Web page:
Many youth lockups charge from $2 to $13 for 15-minute phone calls; and county jails inflate commissary store prices and receive 25% to 50% of profits
A broad coalition calls for the passage of California Senate Bill 555 to stop this profiteering at the expense of incarcerated people and their families
"I had to choose between putting my son in sports or paying for my daughter's phone bill. I allowed my daughter to call home as much as she wanted because I knew she needed to hear my voice, so my bill was very high.” – Angelica, a parent whose daughter was recently released from a juvenile hall in Los Angeles
In partnership with the Young Women’s Freedom Center and the Children’s Defense Fund of California, The Financial Justice Project released two new fact sheets on the high price of phone calls from youth lockups and the high price of items sold in jail stores. This research reveals how youth lockups and jails profit from incarcerated people and their families.
The research revealed that many youth lockups across California charge high prices for phone calls, making it difficult for parents to stay in touch with their incarcerated children. With our partners, we examined published information on phone provider prices at juvenile lockups, and the results were shocking. In Los Angeles, a 15-minute call from a juvenile facility can cost $3.75. In Fresno, the same call from a juvenile facility can cost $6.75, and in Napa County it can cost $13.45. These high prices fall on some of the poorest families in our state and make it very hard for them to keep in touch with their children. If parents talked to their children once a day for a month, they could spend hundreds of dollars.
A key part of the stated purpose of California’s juvenile justice system is “to preserve and strengthen [a] minor’s family ties whenever possible.” High-priced phone calls do just the opposite. The high cost of juvenile facility phone calls is an impediment to maintaining meaningful contact between family members—contact that is critical for prosocial youth development and successful re-entry. Many families cannot afford to talk to their children and some families go into debt trying to maintain connections with their children. The economic burden of phone calls primarily falls on low-income families of color.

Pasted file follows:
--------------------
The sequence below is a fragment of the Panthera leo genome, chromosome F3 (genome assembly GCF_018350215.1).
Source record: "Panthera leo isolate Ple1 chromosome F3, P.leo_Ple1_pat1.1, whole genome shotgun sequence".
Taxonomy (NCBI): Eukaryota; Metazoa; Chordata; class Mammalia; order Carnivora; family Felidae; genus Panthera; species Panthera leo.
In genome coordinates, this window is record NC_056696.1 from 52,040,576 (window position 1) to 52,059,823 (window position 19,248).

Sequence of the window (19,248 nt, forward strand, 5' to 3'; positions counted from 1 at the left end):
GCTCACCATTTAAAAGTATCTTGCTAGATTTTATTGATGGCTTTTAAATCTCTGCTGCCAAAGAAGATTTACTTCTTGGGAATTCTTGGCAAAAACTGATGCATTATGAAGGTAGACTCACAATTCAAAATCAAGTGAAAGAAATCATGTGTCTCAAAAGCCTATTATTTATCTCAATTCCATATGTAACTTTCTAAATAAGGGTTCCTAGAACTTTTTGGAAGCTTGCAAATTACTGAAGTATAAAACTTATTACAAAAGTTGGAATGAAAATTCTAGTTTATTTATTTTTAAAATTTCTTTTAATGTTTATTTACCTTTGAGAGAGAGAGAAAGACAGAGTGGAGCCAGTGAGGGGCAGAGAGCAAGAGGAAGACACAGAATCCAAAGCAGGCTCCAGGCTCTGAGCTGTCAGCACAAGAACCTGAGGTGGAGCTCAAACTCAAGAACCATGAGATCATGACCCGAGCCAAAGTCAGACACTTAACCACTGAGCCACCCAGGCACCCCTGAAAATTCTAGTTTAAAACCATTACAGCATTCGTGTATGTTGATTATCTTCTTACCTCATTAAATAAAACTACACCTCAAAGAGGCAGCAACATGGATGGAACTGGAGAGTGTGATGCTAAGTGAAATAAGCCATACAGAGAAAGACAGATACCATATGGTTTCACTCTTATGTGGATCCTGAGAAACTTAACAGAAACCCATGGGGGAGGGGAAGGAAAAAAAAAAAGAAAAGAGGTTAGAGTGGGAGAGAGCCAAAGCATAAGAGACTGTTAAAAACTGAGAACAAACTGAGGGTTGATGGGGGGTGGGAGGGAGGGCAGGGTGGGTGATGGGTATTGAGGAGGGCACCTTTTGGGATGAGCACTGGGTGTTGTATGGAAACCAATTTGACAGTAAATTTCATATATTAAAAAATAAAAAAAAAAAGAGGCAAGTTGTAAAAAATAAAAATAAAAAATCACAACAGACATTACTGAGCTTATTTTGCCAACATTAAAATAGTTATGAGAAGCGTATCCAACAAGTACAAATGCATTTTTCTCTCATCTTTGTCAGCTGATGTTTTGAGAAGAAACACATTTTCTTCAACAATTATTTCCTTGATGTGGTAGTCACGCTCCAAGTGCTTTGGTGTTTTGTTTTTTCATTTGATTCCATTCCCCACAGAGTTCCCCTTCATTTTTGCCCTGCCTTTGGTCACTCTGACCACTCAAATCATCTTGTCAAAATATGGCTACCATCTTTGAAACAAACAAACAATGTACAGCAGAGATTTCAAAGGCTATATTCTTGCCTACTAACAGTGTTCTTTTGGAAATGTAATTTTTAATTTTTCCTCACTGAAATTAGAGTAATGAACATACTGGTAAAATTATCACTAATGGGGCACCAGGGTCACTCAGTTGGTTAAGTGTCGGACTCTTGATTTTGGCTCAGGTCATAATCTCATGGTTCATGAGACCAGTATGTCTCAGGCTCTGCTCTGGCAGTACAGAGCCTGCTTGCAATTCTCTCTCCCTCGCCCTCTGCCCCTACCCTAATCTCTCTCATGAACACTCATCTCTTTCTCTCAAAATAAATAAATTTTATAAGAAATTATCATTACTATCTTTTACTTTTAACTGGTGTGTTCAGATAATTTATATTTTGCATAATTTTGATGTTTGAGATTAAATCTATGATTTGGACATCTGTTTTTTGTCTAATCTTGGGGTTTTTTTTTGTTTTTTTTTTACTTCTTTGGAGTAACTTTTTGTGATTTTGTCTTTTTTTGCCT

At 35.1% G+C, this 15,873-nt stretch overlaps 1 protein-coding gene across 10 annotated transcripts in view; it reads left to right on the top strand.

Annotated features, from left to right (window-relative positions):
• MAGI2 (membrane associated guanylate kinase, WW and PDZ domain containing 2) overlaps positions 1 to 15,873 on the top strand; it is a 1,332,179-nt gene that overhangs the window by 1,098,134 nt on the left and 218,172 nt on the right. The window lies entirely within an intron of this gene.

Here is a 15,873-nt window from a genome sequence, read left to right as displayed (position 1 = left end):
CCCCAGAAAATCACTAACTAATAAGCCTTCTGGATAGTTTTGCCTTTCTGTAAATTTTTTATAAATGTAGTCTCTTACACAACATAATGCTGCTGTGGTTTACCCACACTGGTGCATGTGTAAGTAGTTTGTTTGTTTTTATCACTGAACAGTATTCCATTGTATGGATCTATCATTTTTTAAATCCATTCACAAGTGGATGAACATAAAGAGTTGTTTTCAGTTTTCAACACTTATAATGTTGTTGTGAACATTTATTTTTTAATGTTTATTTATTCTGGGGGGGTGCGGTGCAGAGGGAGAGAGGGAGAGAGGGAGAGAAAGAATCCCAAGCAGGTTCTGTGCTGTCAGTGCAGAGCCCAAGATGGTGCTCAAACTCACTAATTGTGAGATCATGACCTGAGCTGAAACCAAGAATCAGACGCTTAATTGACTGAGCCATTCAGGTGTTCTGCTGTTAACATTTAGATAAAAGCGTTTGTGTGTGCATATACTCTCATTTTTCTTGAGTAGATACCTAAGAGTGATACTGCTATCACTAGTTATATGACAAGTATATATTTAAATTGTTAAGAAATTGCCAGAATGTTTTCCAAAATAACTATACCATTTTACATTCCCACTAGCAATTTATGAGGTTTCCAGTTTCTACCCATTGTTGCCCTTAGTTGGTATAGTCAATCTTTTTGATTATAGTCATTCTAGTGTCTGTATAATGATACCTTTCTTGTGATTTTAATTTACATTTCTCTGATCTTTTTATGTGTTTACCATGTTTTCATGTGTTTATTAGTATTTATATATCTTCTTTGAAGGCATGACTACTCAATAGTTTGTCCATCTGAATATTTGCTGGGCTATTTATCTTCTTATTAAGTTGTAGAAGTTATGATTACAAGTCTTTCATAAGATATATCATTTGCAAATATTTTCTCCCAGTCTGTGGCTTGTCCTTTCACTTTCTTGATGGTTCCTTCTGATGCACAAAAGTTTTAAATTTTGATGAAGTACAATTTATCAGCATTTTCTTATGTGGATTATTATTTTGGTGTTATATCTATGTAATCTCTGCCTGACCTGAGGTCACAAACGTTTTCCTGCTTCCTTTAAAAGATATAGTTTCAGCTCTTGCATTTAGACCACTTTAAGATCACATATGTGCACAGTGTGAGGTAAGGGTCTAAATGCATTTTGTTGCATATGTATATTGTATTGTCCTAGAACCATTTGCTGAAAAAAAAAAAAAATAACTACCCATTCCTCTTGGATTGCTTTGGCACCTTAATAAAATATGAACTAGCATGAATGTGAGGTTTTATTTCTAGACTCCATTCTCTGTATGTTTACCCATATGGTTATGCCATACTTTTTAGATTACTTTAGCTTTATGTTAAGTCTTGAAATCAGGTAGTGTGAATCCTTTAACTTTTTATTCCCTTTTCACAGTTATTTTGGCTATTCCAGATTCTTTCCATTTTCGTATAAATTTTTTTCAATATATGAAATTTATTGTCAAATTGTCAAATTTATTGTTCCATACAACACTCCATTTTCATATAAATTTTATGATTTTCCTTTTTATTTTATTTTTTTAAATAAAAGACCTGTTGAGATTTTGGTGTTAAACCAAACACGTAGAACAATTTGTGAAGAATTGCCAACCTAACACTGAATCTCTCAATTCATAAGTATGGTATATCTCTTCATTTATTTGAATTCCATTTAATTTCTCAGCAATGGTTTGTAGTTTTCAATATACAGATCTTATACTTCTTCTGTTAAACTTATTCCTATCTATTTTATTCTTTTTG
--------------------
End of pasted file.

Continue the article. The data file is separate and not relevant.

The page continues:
The research also revealed how jails across the state profit from their jail stores or commissaries, receiving anywhere from 25% to 50% of the revenue generated. Our partners conducted a public records request to obtain county contracts between sheriff’s departments and commissary vendors, as well as current commissary pricing lists. California law allows counties to use their jail stores (commissaries) as profit centers to fund jail operations. Alameda County, for example, receives 40% of the profit from commissary sales. Sacramento’s profit rate is 54%. These inflated prices make it hard for incarcerated people to buy the food items they need to stave off hunger and the hygiene items they need to keep their dignity. The high price of commissary often places an economic burden on low-income women of color, who are supporting incarcerated loved ones.
Last week San Francisco became the first county in the nation to make all jail phone calls free and stop profiting off of food and hygiene items sold in the jail store (commissary). Prior to reforms in San Francisco, if an incarcerated person made a 15-minute call in the morning and evening, it would cost $300 over the typical 70-day jail stay. Commissary store items such as toothpaste, soap, and ramen were marked up an average of 43%.
California Senate Bill 555 (Holly Mitchell, D-Los Angeles) would dramatically reduce the price of phone calls and eliminate commissary markups. Passage of the bill would lift a formidable financial burden off of incarcerated people and their families, boost connection to support networks, and ease people's re-entry. The Assembly Appropriations Committee will decide if the bill is moving forward on Thursday, August 20.
We urge you to send a letter of support to the California Assembly Appropriations Committee and encourage your legislator to support Senate Bill 555. For additional information, please visit Young Women’s Freedom Center.